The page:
It is also likewise conceivable to split the beam physically instead of in terms of polarization optics. When the peak power of a pulsed laser light source is reduced by half, for example by offsetting the partial beams appropriately in time, the risk of damage to members is reduced not only by half, but even by yet more. Since the peaks in the individual pulse are structured, this being a result of the resonator length in the laser, it is possible to achieve even with short delay paths that the pulse is offset within its length and the structuring is utilized appropriately, as a result of which it is possible to achieve a distinct flattening. Because of the structure of the pulses of pulsed laser light sources, it is possible in this case to reduce the power peaks clearly by even small detour lines. Of course, an optimum is achieved whenever the temporal shift due to the beam splitting is so large that peaks and valleys can respectively be assigned. This can be achieved, for example, by means of the second detour line 11. Instead of the mirrors as reflecting members, it is also possible to provide other reflecting members, such as prisms, for example.
If a λ/4 plate (not illustrated) is used to produce circularly polarized light upstream of the device, every azimuthal angle about the Z axis is possible for the beam splitter apparatuss 3 and 4.
A further embodiment of the device according to the invention is illustrated in principle in FIG. 4. As may be seen, the beam 1 is split at the beam splitter apparatus 3 into a partial beam la, which goes through the beam splitter apparatus 3 and a partial beam 1 b, which takes the path via the rectangular detour line 5. The detour line 5 is formed in this case by four mirrors 17, 18, 19 and 20 before the partial beam 1 b on the rear side of the beam splitter apparatus 3, which serves as beam recombining element 9 just as in the case of the exemplary embodiment according to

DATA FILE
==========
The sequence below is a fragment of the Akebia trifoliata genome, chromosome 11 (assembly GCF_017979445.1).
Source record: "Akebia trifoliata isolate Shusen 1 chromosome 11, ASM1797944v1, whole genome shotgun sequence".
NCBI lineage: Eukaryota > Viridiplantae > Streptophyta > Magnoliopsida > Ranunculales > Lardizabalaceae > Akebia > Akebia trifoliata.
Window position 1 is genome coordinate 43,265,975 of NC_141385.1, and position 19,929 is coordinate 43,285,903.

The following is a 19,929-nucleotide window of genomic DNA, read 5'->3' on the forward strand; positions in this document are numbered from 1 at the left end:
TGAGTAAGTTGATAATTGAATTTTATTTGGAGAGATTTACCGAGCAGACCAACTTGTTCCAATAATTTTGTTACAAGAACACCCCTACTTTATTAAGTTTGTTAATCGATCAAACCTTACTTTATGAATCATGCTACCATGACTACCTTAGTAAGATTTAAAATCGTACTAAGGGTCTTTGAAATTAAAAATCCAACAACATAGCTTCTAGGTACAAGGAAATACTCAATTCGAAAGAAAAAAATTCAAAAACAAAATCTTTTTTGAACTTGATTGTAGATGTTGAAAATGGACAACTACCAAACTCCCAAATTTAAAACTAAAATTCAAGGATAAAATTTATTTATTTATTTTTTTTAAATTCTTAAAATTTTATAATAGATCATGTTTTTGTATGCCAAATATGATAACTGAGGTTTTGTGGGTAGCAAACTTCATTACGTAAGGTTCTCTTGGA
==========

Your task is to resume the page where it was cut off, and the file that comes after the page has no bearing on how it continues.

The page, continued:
By contrast with the exemplary embodiment according to
The configuration according to
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|US7321468 *||15 Dic 2004||22 Ene 2008||Carl Zeiss Laser Optics Gmbh||Method and optical arrangement for beam guiding of a light beam with beam delay|
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|US7995280||1 Dic 2005||9 Ago 2011||Carl Zeiss Smt Gmbh||Projection exposure system, beam delivery system and method of generating a beam of light|
|US20050128483 *||15 Dic 2004||16 Jun 2005||Alois Herkommer||Method and optical arrangement for beam guiding of a light beam with beam delay|
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|Clasificación de EE.UU.||372/30, 372/25, 372/93, 372/94|
|Clasificación internacional||H01L21/027, G02B27/09, G02B27/14, G03F7/20, H01S3/13, H01S3/10|
|Clasificación cooperativa||G03F7/7055, G03F7/2008, G02B27/145, G02B27/106, G02B27/144|
|Clasificación europea||G03F7/70L4, G02B27/10E, G02B27/14S, G02B27/14H, G03F7/20A3|
|6 Jun 2000||AS||Assignment|
Owner name: CARL-ZEISS-STIFTUNG, GERMANY
Free format text: ASSIGNMENT OF ASSIGNORS INTEREST;ASSIGNORS:SCHUSTER, KARL-HEINZ;BAUER, HARRY;REEL/FRAME:010857/0964;SIGNING DATES FROM 20000518 TO 20000525
|29 Jun 2004||AS||Assignment|
Owner name: CARL ZEISS SMT AG, GERMANY
Free format text: CHANGE OF NAME;ASSIGNOR:CARL ZEISS SEMICONDUCTOR MANUFACTURING TECHNOLOGIES AKTIENGESELLSCHAFT;REEL/FRAME:015530/0437
Effective date: 20031219
|13 Dic 2004||AS||Assignment|
Owner name: CARL ZEISS SMT AG, GERMAN DEMOCRATIC REPUBLIC
Free format text: ASSIGNMENT OF ASSIGNORS INTEREST;ASSIGNOR:CARL-ZEISS-STIFTUNG;REEL/FRAME:016059/0726
Effective date: 20040630
|18 Ago 2009||CC||Certificate of correction|
|14 Sep 2009||REMI||Maintenance fee reminder mailed|
|7 Feb 2010||LAPS||Lapse for failure to pay maintenance fees|
|30 Mar 2010||FP||Expired due to failure to pay maintenance fee|
Effective date: 20100207